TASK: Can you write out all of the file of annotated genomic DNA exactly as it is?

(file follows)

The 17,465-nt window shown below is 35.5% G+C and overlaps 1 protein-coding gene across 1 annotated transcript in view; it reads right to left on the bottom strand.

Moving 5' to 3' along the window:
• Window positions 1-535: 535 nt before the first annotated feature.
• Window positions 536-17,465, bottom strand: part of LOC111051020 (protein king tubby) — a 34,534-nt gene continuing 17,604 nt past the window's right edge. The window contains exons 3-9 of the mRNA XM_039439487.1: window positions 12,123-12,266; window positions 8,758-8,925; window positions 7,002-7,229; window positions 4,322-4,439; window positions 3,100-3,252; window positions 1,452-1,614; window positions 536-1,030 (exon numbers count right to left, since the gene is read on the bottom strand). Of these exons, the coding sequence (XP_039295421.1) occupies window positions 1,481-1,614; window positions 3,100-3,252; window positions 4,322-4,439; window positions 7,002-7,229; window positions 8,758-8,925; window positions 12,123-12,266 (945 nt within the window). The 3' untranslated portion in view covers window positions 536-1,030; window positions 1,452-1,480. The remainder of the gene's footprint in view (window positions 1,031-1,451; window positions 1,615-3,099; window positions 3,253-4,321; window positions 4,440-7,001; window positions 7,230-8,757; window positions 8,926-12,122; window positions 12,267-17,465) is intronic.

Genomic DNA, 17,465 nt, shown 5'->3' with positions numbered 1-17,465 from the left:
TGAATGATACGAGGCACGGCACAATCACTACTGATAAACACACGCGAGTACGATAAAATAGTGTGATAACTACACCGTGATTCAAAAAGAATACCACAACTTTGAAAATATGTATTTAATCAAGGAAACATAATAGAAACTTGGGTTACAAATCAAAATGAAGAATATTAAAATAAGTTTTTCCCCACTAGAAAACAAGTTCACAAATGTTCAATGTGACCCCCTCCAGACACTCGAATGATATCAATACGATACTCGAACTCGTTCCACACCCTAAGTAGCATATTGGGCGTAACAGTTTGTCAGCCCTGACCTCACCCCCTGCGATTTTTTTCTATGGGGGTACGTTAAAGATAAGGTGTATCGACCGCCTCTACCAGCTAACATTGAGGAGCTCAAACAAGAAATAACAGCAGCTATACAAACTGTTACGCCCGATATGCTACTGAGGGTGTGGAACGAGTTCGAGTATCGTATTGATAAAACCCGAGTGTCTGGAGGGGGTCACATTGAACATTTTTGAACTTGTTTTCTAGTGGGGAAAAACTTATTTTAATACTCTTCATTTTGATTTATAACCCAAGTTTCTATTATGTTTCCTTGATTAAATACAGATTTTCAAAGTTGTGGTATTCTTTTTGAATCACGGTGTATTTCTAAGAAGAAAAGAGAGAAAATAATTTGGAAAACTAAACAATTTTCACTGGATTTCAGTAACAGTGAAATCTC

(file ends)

The 17,465-nt window shown below is 35.5% G+C and overlaps 1 protein-coding gene across 1 annotated transcript in view; it reads right to left on the bottom strand.

Moving 5' to 3' along the window:
• Window positions 1-535: 535 nt before the first annotated feature.
• Window positions 536-17,465, bottom strand: part of LOC111051020 (protein king tubby) — a 34,534-nt gene continuing 17,604 nt past the window's right edge. The window contains exons 3-9 of the mRNA XM_039439487.1: window positions 12,123-12,266; window positions 8,758-8,925; window positions 7,002-7,229; window positions 4,322-4,439; window positions 3,100-3,252; window positions 1,452-1,614; window positions 536-1,030 (exon numbers count right to left, since the gene is read on the bottom strand). Of these exons, the coding sequence (XP_039295421.1) occupies window positions 1,481-1,614; window positions 3,100-3,252; window positions 4,322-4,439; window positions 7,002-7,229; window positions 8,758-8,925; window positions 12,123-12,266 (945 nt within the window). The 3' untranslated portion in view covers window positions 536-1,030; window positions 1,452-1,480. The remainder of the gene's footprint in view (window positions 1,031-1,451; window positions 1,615-3,099; window positions 3,253-4,321; window positions 4,440-7,001; window positions 7,230-8,757; window positions 8,926-12,122; window positions 12,267-17,465) is intronic.

Genomic DNA, 17,465 nt, shown 5'->3' with positions numbered 1-17,465 from the left:
TGAATGATACGAGGCACGGCACAATCACTACTGATAAACACACGCGAGTACGATAAAATAGTGTGATAACTACACCGTGATTCAAAAAGAATACCACAACTTTGAAAATATGTATTTAATCAAGGAAACATAATAGAAACTTGGGTTACAAATCAAAATGAAGAATATTAAAATAAGTTTTTCCCCACTAGAAAACAAGTTCACAAATGTTCAATGTGACCCCCTCCAGACACTCGAATGATATCAATACGATACTCGAACTCGTTCCACACCCTAAGTAGCATATTGGGCGTAACAGTTTGTCAGCCCTGACCTCACCCCCTGCGATTTTTTTCTATGGGGGTACGTTAAAGATAAGGTGTATCGACCGCCTCTACCAGCTAACATTGAGGAGCTCAAACAAGAAATAACAGCAGCTATACAAACTGTTACGCCCGATATGCTACTGAGGGTGTGGAACGAGTTCGAGTATCGTATTGATAAAACCCGAGTGTCTGGAGGGGGTCACATTGAACATTTTTGAACTTGTTTTCTAGTGGGGAAAAACTTATTTTAATACTCTTCATTTTGATTTATAACCCAAGTTTCTATTATGTTTCCTTGATTAAATACAGATTTTCAAAGTTGTGGTATTCTTTTTGAATCACGGTGTATTTCTAAGAAGAAAAGAGAGAAAATAATTTGGAAAACTAAACAATTTTCACTGGATTTCAGTAACAGTGAAATCTC